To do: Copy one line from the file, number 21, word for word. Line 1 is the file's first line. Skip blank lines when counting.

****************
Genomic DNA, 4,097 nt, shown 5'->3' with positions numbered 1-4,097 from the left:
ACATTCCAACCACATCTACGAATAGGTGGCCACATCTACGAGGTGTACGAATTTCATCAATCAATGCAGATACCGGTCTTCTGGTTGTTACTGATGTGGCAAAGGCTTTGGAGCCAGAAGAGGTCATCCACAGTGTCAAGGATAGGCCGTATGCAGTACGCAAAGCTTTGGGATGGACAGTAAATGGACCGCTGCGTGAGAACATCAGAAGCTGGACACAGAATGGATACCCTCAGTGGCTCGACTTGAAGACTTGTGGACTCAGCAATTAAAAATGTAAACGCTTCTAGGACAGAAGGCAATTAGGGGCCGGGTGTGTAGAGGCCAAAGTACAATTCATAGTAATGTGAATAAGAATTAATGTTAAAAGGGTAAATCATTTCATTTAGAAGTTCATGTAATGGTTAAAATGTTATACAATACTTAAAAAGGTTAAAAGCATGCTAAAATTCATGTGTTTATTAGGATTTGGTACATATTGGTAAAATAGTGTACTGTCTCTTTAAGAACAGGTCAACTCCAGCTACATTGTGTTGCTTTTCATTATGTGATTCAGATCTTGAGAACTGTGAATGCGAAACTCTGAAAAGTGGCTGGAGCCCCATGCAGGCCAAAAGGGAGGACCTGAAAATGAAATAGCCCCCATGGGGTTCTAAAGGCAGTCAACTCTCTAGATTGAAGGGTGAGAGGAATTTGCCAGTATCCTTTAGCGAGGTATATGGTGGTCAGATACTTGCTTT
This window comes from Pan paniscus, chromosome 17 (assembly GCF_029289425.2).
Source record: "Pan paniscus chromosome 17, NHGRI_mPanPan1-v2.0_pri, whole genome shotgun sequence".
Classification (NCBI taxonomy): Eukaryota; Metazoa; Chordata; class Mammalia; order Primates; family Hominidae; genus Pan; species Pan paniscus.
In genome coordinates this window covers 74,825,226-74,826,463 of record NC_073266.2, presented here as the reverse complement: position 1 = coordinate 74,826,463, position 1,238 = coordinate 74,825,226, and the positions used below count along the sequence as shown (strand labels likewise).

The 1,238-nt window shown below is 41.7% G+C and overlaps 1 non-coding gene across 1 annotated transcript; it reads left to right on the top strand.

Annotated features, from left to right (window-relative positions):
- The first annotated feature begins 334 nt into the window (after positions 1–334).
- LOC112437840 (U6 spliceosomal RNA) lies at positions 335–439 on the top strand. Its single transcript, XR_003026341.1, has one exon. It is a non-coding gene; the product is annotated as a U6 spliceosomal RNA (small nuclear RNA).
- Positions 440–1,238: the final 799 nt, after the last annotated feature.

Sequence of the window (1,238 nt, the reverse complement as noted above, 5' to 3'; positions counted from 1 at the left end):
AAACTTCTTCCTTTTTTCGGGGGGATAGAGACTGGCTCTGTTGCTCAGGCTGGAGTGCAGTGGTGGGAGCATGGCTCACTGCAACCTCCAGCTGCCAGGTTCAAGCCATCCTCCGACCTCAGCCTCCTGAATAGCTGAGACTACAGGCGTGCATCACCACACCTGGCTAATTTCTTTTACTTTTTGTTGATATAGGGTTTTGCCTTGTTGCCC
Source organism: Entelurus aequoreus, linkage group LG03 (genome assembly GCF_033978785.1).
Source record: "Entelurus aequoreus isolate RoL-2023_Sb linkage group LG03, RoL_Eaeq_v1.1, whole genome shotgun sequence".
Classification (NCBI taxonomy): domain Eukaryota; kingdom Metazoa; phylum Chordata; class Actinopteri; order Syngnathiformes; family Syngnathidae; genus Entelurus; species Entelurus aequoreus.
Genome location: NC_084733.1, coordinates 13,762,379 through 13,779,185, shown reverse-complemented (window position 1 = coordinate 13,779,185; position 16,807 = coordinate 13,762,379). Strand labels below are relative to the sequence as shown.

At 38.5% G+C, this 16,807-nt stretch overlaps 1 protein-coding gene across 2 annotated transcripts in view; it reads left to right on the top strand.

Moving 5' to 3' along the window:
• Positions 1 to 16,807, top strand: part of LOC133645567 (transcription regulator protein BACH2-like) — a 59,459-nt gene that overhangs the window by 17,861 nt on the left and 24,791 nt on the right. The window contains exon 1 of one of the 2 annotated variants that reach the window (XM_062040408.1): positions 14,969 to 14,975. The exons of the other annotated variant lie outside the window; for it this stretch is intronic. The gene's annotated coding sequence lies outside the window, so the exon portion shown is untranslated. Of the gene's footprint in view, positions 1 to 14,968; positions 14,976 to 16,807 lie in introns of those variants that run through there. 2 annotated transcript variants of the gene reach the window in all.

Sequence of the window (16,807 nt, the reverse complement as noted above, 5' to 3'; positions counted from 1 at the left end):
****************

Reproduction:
Sequence of the window (16,807 nt, the reverse complement as noted above, 5' to 3'; positions counted from 1 at the left end):